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16 Waiheke Weekender
Do you experience supple glowing skin?
Is your body keeping pace with
Are you bursting with energy & vitality?
What and how you eat can impact
profoundly on how you age.
Join Sarah and discover these valuable “staying
young” habits that you can follow with ease.
Your anti-aging eating and lifestyle plan
made easy – 1pm, 20 June, Synergy Studio,
Oneroa Village (above the pharmacy)
Sarah La Touche Dip. Nutrition Nutritionist
Ph: 372 2922 Mob 027 315 1165 56 Mako St, Waiheke
award winning wedding photography
by Phillipa Karn B.A, B.F.A
Specialising in weddings on Waiheke
email: email@example.com phone: 027 3210 636
Ph 372 9999 23 Korora Rd, Oneroa
HEARING AID FITTING & REPAIRS
Waiheke’s first & only Registered Audiology Clinic
check out www.synergystudio.info
tel 372 8811 or 027 255 0215
private consultation • personalised practice
Ph 372 2922
(Waiheke Osteopaths & Assoc) A/H 372 8724
YOGA FOR LIFE
with Ann Jocelyn
Helen Elscot ND is a qualified
medical herbalist, naturopath and
nutritionist and a member of the
New Zealand Association of Medical
Herbalists. She is also the health
columnist for Gulf News.
A cold sore is a blister usually found
on the lip, but can also occur inside the
mouth or nose, caused by the herpes simplex virus.
Although they’re called cold sores, you don’t need to have a cold to
get one. Some people call them fever blisters, but you don’t have to
have a fever to have one, either.
The herpes virus is part of a large group of DNA viruses that cause
disease in humans as well as animals, such as monkeys and mice.
The name herpes is derived from the Greek word herpein (‘to creep’)
which refers to the latent recurring infections typical of cold sores.
The herpes virus is known for its ability to establish lifelong infec-
tions in the body. One way this is possible is by enveloping itself
using proteins from our own cell membranes. This envelope is simi-
lar to the M&M chocolate candy which has a hard, candy coating
protecting the soft chocolate inside.
Not only does this allow the virus to skirt the immune system, it
also makes it able to enter our cells, cause infection and replicate.
Herbal medicine can be effective in removing the viral envelope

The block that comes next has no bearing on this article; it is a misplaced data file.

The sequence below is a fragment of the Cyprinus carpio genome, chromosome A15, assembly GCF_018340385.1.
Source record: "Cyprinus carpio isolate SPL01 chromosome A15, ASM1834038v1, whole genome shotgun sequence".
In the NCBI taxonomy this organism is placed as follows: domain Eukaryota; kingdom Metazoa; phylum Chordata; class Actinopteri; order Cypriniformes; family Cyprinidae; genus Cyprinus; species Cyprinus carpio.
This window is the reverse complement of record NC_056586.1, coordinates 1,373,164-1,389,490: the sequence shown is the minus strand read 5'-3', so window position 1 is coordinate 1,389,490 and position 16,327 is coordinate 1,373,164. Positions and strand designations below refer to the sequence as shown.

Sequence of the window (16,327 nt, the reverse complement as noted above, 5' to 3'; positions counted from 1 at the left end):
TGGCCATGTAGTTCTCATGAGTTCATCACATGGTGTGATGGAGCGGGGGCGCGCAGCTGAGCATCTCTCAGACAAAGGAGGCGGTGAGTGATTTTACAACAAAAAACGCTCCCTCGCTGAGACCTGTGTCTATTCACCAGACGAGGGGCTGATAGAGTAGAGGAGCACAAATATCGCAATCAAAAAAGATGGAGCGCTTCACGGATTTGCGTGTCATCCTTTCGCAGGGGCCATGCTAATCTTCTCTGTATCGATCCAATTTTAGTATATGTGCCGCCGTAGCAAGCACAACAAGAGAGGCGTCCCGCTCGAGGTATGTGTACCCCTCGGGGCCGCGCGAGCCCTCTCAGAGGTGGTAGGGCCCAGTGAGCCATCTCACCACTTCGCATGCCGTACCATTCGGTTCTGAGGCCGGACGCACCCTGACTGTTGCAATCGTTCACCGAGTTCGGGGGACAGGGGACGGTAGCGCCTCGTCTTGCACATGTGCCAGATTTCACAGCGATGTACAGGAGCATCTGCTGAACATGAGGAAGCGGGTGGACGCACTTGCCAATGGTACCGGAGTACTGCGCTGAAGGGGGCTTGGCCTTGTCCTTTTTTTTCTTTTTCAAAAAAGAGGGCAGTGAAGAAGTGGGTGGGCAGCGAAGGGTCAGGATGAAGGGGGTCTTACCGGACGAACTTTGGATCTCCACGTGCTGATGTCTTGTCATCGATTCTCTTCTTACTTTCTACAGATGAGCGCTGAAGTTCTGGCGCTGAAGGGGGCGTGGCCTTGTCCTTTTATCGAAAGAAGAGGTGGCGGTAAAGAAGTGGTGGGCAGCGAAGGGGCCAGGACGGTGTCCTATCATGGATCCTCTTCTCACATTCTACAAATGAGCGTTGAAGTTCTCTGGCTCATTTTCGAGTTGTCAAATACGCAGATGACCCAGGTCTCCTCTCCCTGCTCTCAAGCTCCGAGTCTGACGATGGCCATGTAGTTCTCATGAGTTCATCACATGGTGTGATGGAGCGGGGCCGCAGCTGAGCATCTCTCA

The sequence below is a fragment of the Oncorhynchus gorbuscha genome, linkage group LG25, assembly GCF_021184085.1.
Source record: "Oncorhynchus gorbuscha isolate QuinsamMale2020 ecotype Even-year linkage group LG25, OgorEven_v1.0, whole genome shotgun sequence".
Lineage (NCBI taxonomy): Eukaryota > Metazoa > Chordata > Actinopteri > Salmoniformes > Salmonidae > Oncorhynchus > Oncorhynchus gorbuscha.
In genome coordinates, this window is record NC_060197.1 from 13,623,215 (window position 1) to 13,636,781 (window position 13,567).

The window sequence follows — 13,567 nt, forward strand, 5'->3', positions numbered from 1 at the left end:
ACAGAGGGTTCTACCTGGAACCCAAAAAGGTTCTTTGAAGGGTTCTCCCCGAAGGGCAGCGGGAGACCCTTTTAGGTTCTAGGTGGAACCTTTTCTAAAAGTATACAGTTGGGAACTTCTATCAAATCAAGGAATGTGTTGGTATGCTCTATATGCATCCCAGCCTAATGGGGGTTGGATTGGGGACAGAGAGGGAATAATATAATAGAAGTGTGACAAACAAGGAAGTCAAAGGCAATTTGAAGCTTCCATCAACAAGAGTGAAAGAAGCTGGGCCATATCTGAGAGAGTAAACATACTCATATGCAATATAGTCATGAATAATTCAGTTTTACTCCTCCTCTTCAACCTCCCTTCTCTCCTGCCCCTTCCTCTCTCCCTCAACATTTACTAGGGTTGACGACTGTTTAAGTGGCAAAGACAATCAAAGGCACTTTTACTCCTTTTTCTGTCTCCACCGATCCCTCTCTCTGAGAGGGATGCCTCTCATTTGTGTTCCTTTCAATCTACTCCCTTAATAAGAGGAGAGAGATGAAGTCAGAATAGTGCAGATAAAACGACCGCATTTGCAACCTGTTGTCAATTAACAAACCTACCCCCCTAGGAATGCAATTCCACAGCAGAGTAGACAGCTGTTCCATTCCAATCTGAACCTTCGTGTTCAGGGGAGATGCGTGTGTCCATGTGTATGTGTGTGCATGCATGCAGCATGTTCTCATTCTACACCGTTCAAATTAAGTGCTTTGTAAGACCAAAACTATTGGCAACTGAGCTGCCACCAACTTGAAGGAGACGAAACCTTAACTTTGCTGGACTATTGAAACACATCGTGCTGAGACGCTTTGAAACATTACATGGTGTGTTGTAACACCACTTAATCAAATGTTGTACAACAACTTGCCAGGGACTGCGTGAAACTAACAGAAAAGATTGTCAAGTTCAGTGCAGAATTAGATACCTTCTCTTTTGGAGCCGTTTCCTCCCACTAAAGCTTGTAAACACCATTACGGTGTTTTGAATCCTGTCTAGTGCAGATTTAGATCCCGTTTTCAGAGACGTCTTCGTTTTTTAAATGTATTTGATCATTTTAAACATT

while also boosting the immune system.
Liquorice root contains a compound called glycyrrhizic acid
which is effective in treating cold sores by altering the proteins in the
viral envelope allowing the immune system to attack and remove the
virus from the body.
Care should be taken for those who suffer from high blood pres-
sure as licorice can increase blood pressure through its effect on
aldosterone, a hormone which regulates the body’s fluids.
Another herb which has anti-viral properties is elderflower. The
tree has a long association in the treatment of viral illness and was
used in research in the fight against the Avian ‘bird flu’ H5N1 virus
which occurred in 2004.
Elderflower regulates the immune system resulting in reduced
viral infection. The flowers, berries, bark and leaf of the elder tree
all share immune regulating properties, however, the flower is the
A virus-busting herb which is easy to grow here on Waiheke is
lemon balm, a member of the mint family. Looks-wise it can easily
be confused with its close relative, but its crushed leaves produce a
fragrant, fresh, lemony scent.
A 2008 study showed that the essential oils in lemon balm also
exerted a direct antiviral effect on the herpes virus either topically, as
a herbal tincture or in tea form.
The herpes virus can be controlled effectively with herbal medi-
cine. Make sure you consult with a qualified medical herbalist to
make sure you get the best professional advice possible.
Sarah Gloyer, owner of Synergy
Studio in Oneroa, is a qualified person-
al trainer and Pilates instructor with
more than 25 years experience. She